Climate change threatens the Arctic ozone layer
Climate change is not only causing increasing warming of the Earth, it is also evidently causing increased depletion of the ozone layer over the Arctic. This is despite the global ban on the use of chlorofluorocarbons (CFCs) since 1987, according to an analysis of data measured in the Arctic during the year-long expedition of the German research vessel Polarstern from 2019 to 2020. "Our measurements show that the chemical ozone loss over the Arctic last spring was greater than ever before," says expedition leader Markus Rex of the Alfred Wegener Institute (AWI) in Bremerhaven and head of the MOSAiC expedition.At an altitude where ozone concentration is at a maximum, around 95 percent of the triatomic oxygen molecules had been destroyed. The thickness of the ozone layer, which absorbs high-energy ultraviolet radiation and protects life on Earth, had thus been reduced by more than half. A comprehensive analysis of the data has now revealed that this development is also a result of the high levels of carbon dioxide in the atmosphere. While the greenhouse gas warms the lower layers of the air, the atmosphere cools correspondingly more at an altitude of 15 to 50 kilometers.
Low temperatures release chlorine and bromine
Temperatures in the north polar region naturally drop particularly sharply during the winter months, when the Arctic polar vortex, a stable low-pressure area in the stratosphere, determines weather patterns. If temperatures drop low enough, chlorine and bromine, which had reached the upper layers of the air with the CFCs and are bound to harmless substances there, are released and destroy the ozone.This effect is sometimes stronger, sometimes weaker, depending on the winter. However, current analyses show a significant trend toward ever lower temperatures in the Arctic stratosphere during the winter months. This has been correlated with increasing greenhouse gas emissions, particularly carbon dioxide, in recent decades. An increasing loss of ozone in the upper atmosphere is the result, according to Rex's researchers.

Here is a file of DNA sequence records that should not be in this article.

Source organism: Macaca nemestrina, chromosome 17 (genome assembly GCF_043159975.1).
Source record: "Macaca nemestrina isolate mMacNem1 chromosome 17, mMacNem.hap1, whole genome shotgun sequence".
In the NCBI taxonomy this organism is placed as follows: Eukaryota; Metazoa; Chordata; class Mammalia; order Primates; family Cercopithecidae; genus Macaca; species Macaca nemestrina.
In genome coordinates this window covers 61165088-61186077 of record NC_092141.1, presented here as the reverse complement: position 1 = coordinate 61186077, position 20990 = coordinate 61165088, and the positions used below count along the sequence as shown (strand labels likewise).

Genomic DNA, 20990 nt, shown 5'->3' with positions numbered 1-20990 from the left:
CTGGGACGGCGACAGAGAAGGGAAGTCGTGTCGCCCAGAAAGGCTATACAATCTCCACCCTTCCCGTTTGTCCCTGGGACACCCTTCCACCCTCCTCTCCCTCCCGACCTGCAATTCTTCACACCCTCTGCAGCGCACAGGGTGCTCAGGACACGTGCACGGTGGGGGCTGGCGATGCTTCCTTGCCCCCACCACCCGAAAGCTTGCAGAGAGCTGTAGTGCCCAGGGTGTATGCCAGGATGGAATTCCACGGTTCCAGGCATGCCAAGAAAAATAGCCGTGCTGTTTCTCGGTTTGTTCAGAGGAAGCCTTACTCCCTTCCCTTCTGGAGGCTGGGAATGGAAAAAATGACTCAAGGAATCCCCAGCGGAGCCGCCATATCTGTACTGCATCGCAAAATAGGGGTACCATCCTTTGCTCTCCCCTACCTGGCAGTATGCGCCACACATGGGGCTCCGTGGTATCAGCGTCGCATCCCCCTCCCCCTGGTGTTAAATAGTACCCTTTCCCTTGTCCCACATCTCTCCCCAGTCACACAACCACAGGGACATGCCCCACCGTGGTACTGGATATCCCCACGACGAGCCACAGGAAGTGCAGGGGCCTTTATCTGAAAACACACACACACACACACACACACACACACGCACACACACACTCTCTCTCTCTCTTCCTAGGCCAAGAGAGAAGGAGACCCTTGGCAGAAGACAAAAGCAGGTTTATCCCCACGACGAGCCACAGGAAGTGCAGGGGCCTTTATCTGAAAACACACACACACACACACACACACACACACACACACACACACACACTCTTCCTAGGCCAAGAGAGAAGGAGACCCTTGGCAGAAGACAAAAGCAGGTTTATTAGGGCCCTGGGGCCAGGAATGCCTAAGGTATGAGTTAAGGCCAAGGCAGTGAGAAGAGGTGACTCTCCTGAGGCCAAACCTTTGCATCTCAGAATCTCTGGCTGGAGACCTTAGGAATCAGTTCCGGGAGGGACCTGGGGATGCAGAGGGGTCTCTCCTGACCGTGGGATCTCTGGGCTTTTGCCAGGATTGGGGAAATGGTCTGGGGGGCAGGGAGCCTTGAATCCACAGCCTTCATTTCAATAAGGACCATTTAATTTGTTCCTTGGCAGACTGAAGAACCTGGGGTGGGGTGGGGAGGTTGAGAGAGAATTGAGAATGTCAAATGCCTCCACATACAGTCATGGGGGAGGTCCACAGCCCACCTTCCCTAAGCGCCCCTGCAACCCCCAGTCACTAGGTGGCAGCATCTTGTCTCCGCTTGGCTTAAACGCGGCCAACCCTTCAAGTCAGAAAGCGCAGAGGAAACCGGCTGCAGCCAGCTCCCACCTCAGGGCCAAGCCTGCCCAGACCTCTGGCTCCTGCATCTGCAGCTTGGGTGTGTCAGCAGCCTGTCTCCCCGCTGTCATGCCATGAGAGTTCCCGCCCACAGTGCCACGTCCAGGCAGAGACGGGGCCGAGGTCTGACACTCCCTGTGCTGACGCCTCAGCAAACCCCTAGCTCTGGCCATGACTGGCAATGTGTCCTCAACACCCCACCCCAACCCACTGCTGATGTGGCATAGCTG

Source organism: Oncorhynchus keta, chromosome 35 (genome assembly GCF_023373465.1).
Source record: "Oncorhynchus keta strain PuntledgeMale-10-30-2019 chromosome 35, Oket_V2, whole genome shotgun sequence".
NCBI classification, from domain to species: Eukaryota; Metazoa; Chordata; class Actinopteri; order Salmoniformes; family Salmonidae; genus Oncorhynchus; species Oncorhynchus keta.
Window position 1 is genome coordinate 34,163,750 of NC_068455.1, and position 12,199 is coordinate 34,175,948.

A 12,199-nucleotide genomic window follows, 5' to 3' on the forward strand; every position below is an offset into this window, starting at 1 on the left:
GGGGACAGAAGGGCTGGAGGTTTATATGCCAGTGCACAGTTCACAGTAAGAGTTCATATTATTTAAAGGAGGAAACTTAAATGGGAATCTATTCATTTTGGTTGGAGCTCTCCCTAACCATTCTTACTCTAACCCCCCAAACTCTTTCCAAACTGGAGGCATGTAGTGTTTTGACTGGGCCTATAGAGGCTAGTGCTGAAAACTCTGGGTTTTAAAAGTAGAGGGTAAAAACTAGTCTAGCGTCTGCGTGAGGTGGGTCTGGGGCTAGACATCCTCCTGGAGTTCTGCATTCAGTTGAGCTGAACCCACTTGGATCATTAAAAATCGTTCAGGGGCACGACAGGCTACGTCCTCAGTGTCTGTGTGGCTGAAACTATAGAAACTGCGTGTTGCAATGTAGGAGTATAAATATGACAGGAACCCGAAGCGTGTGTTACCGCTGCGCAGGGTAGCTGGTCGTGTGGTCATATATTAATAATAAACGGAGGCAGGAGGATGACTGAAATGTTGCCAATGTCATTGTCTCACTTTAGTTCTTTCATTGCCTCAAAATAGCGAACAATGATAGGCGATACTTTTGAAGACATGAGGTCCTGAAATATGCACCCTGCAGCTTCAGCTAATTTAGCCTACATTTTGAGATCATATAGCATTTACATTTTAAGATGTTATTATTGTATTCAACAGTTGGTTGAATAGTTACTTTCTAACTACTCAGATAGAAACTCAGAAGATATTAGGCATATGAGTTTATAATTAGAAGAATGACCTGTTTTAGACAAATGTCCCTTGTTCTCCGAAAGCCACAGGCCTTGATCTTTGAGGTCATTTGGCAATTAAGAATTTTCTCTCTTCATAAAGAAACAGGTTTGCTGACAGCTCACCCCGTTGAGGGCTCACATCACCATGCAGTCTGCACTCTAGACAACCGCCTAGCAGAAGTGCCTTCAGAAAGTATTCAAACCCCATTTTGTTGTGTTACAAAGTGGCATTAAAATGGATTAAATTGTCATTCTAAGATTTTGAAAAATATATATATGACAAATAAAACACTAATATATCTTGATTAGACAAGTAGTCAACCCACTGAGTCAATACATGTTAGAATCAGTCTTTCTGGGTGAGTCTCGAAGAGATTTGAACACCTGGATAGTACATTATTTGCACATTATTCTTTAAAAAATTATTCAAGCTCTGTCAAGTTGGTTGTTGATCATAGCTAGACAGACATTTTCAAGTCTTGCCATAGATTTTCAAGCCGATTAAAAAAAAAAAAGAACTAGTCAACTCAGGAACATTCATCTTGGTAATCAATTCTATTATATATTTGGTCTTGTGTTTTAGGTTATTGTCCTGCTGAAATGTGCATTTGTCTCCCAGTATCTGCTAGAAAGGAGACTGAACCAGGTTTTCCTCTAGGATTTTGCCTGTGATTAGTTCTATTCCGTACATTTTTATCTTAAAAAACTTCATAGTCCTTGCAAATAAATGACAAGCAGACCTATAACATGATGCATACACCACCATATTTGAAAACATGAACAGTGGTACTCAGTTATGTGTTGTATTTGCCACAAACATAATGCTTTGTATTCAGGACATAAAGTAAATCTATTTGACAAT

Until now, it has been disputed whether the winters in the Arctic are actually getting colder and colder, which could accelerate the depletion of the ozone layer. The measurements of the MOSAiC expedition now provide clear evidence for this. Computer calculations show that the recurring ozone depletion could continue until the end of the century if CO? emissions are not drastically reduced. Climate change is also affecting prevailing wind systems because of decreasing temperature differences between the tropics and the Arctic as the Earth warms. The researchers assume that this also contributes to lower temperatures in the polar vortex.Since the polar vortex also drifts towards Europe time and again - as it did this spring - a diminishing ozone layer could also have consequences for our latitudes. According to the AWI researchers, higher UV radiation could lead to more sunburns and increase the risk of skin cancer. The Polarstern spent a year in the Arctic pack ice. Frozen in an ice floe, she drifted towards the North Pole.
Image by Jeyaratnam Caniceus